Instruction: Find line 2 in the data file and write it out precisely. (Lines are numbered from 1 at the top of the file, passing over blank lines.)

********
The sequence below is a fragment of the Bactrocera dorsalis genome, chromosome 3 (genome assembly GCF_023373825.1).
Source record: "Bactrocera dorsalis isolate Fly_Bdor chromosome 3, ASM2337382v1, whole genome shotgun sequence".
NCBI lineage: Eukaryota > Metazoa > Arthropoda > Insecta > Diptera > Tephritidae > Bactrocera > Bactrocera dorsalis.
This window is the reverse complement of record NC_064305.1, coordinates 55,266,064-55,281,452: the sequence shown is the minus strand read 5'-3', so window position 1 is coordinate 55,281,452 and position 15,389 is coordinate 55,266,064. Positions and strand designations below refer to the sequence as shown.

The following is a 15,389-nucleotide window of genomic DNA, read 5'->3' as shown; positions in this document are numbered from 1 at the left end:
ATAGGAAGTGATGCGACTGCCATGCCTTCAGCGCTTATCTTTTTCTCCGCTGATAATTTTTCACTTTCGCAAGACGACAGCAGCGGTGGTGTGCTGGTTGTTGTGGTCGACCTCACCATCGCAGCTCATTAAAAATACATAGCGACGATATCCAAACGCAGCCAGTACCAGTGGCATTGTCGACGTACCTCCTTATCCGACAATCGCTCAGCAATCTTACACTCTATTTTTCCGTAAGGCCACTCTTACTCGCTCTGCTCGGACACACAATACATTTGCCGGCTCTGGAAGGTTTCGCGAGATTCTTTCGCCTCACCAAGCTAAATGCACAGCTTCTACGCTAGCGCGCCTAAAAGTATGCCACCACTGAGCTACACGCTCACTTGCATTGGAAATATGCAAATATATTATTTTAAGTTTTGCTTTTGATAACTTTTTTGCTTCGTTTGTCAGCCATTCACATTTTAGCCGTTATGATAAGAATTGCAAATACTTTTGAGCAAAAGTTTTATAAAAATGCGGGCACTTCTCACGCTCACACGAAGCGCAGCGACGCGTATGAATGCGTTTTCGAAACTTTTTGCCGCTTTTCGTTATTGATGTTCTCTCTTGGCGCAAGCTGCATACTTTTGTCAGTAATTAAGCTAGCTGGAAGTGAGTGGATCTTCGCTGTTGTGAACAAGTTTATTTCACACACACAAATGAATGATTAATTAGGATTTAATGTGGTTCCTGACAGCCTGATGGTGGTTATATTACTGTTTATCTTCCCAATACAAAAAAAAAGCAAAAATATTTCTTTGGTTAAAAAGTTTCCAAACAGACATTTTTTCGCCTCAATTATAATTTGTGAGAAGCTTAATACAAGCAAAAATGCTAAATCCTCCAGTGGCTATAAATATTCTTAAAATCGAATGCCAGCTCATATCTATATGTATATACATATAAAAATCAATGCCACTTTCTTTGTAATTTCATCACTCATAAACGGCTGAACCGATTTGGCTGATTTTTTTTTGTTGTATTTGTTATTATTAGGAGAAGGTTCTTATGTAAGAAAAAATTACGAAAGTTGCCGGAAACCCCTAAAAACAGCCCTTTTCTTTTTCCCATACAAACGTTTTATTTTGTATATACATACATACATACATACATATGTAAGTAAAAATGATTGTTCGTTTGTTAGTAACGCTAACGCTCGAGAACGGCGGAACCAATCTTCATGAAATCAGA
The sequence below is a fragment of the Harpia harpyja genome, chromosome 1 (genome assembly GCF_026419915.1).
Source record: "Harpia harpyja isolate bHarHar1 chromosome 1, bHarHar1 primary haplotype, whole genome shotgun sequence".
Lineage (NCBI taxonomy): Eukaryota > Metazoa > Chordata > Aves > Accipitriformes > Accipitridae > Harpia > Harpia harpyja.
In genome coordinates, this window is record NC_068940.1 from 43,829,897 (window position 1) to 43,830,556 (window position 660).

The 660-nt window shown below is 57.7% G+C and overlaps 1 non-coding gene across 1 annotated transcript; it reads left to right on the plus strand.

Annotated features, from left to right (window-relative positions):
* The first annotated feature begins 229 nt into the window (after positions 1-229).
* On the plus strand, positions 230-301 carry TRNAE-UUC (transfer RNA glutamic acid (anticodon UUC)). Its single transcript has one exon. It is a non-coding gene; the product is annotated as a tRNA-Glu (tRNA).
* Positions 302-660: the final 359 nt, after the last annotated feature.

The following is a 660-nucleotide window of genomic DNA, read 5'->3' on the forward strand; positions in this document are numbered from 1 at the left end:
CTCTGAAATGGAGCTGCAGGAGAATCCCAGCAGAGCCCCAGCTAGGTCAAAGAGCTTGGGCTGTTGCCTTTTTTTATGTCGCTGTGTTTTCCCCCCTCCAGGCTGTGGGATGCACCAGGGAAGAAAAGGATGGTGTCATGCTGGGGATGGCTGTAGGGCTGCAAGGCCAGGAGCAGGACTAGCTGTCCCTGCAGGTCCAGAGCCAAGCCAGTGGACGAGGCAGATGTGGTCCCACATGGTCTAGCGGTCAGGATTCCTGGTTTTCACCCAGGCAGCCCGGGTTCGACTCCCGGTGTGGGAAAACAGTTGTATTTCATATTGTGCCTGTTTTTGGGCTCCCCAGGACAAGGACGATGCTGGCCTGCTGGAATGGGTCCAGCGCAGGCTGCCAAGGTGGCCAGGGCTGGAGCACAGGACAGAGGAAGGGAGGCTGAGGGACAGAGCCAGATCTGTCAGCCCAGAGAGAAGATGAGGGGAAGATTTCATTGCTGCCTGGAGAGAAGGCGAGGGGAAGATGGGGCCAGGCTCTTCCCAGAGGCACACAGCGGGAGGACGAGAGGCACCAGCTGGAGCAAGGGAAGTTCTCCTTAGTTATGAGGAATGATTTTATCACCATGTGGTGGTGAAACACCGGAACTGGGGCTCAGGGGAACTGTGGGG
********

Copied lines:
Source record: "Bactrocera dorsalis isolate Fly_Bdor chromosome 3, ASM2337382v1, whole genome shotgun sequence".